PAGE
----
How much risk are you taking to get your 12pc?
Peer-to-peer lending is booming as returns elsewhere collapse, but can you truly assess the risk? Sam Brodbeck reports
As returns on most assets plunge yet further, the prospects on offer from peer-to-peer investing – now a decade old and having attracted almost £6bn of savings – are more alluring than ever. Annual income of up to 12pc is promised, and the investments enjoy the indirect backing of the Government by being eligible for Isas and pensions.
But is it safe? While other, mainstream lenders pull back in the face of economic uncertainty, is it wise to be lending to individuals and small businesses via peer-to- peer arrangements which in many cases have not weathered a severe downturn?
Here Telegraph Money draws on one of the few credible sources of risk analysis to identify sites that offer the best returns for the least “risk”.
Peer-to-peer (or P2P) bypasses banks by using websites to connect investors, or lenders, with borrowers. Lenders earn more for their cash and borrowers pay less than would be the case with a typical bank. Lending models differ markedly between P2P firms. You can lend to individuals or companies and for a variety of purposes, including loans against property.
There is typically an agreed term, with fees applying if money is withdrawn before maturity.
Specialist P2P analyst 4thWay compares peer-to-peer platforms and has developed its own “stress testing” formulas to gauge the ability of platforms to cope in a downturn. This includes assessing how borrowers would fare – in terms of continuing to make repayments – in a recession of a severity that occurs only once in a century and which involves, for instance, a 55pc crash in house prices.
The tests produce a range of credit ratings, with some P2P firms having different scores where they have different tranches of loan.
Many P2P firms split their loans into their own risk categories, often denominated by letters “A”, “B” and so on, and 4thWay then applies its own grade to each of these.
According to its analysis the highest return available, along with the best stress-test score, is Funding Circle’s 8pc provided through the firm’s “D” business loan tranche.
The next-highest returns are also offered by Funding Circle, through its B and A+ loans, at 7.2pc and 6.5pc respectively.
Of the 11 tranches of loans overseen by the six P2P platforms covered by 4thWay, eight received the highest stress test score.
Funding Circle’s “A” and “C” tranche of business loans and Proplend’s “B” and “C” tranches of commercial property loans missed out on the top score. Investors here could expect to have to wait longer to recoup losses in the case of a serious downturn, 4thWay’s analysis suggests.
The firm explained that the large proportion of high scores was due to the fact that the platforms transparent enough about their book of loans tended to be the more established players.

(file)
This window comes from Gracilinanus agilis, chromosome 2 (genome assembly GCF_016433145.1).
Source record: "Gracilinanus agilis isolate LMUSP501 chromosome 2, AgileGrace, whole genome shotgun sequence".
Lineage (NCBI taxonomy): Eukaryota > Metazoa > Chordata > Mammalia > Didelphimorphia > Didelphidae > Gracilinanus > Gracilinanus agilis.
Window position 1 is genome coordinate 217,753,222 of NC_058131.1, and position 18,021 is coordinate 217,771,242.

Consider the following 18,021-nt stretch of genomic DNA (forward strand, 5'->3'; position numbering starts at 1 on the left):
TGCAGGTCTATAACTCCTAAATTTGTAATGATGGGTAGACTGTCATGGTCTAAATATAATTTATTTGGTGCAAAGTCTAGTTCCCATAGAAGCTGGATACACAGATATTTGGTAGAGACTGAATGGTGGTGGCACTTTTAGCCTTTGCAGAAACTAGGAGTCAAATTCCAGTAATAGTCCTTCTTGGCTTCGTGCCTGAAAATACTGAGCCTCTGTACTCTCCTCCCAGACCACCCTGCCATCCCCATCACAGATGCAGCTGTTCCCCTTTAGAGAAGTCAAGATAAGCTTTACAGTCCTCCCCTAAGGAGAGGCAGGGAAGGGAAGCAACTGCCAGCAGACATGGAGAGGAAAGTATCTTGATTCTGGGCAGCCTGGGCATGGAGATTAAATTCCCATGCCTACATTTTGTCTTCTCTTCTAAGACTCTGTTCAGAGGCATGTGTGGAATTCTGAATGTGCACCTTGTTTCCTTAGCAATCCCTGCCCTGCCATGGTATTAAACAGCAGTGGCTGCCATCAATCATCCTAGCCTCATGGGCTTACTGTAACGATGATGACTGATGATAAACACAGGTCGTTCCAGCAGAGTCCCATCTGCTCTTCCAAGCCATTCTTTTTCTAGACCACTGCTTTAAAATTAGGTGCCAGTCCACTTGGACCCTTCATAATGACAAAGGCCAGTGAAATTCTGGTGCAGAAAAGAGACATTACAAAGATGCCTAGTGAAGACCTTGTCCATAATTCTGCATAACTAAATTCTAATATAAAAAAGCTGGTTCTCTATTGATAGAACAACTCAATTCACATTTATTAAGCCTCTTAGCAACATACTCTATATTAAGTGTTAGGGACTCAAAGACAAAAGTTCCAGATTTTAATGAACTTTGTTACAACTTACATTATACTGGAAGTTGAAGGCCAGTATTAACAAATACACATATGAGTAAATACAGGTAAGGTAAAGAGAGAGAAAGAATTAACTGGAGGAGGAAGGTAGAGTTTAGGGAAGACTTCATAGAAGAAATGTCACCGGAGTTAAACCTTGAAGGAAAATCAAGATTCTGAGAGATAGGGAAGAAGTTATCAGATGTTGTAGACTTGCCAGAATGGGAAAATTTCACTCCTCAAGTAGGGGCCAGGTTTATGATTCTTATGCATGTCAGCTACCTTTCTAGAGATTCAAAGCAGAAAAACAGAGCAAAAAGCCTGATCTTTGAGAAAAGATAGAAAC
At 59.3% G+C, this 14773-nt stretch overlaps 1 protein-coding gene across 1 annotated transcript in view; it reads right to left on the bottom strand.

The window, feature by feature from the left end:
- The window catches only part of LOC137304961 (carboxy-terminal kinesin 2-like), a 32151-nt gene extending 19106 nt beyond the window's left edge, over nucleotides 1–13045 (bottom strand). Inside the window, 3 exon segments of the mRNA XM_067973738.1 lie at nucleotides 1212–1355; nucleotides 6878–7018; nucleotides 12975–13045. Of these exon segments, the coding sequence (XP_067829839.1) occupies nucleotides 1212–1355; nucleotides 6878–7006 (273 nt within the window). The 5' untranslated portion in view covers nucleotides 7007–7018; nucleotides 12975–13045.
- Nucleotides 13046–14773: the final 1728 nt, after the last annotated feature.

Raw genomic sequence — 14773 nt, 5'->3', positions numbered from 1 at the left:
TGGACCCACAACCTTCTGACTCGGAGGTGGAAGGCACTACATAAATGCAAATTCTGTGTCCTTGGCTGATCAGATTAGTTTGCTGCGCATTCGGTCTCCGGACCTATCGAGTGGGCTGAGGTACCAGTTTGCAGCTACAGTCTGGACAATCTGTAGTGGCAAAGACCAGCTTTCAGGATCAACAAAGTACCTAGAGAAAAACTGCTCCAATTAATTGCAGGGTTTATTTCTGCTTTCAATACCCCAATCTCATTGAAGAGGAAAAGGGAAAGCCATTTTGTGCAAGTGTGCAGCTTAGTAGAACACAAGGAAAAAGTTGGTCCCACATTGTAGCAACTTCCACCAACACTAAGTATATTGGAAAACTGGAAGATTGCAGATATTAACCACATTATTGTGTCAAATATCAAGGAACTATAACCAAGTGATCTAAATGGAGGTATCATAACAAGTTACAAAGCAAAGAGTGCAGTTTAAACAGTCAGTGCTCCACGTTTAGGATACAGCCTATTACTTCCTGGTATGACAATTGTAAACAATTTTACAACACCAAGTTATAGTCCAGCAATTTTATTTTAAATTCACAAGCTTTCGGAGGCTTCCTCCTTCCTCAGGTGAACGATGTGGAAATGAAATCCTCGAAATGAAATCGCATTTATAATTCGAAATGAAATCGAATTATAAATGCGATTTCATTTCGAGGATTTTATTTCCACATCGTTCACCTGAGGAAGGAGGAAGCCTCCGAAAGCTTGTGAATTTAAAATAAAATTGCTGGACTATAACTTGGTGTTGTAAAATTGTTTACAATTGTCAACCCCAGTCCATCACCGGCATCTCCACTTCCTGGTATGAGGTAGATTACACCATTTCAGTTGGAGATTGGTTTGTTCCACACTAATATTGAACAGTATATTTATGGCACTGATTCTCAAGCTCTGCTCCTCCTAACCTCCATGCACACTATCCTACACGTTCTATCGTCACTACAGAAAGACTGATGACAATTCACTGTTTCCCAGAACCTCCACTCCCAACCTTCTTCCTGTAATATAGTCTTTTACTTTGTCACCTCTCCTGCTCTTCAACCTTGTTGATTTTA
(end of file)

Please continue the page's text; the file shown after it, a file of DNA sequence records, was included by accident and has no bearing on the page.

It warned: “Lenders, like all investors, should always treat
‘If it’s not transparent do not invest at all – or invest less’
‘More investors than borrowers could lead to higher risks’
less transparent investment opportunities with a lot more caution – either don’t invest or invest less.”
While stress-testing is useful, Adrian Lowcock, investment director at Architas, a fund manager, warned that the weaknesses within a market would emerge only after a “full cycle of boom and bust” had completed. He compared the situation to that of the late Nineties before the technology stock correction.
Some platforms hold reserve capital to bail out investors in the event of borrowers defaulting.
Ratesetter has the largest buffer fund of all, at just over £17m, with the firm claiming that this equates to 128pc cover for all the claims it expects to receive. It boasts that none of its 45,000 investors has ever lost money.
At the opposite end of the scale, Funding Circle has no fund against bad debts at all. It said having a fund represented a new risk, of having either too much or too little in it. The platform said spreading investments across different borrowers was a better way to protect investors.
Neil Faulkner, founder of 4thWay, said backup funds were “not essential”.
“If a pot of money is being put aside returns will be lower,” he said. “If you do not have that pot of money you would expect the interest rate to compensate you for that risk. What is essential is spreading your money across lots of borrowers and lots of different P2P platforms.”
Perhaps because of the difficulty in assessing the risk of differing P2P propositions, financial advisers have been slow to bring them to the attention of their investing clients.
Phil Young, of adviser support firm threesixty, said there were also fears that P2P lending was being viewed as low-risk or a “proxy for cash”.
Mr. Young warned that rates of return were drifting down and that demand from borrowers was weaker than that from lenders, leading to some platforms taking on more risk to generate higher returns.
Zopa, the sector leader, has already announced that it will cut the rates across its three accounts by 0.2 percentage points, warning that the industry faced a shortage of borrowers.
“To date, investors have done too well, better than they deserve to, given the risks they have taken,” said Mr Faulkner.
“Rates are coming down, but if you invest steadily and spread your money you can expect satisfactory returns.”
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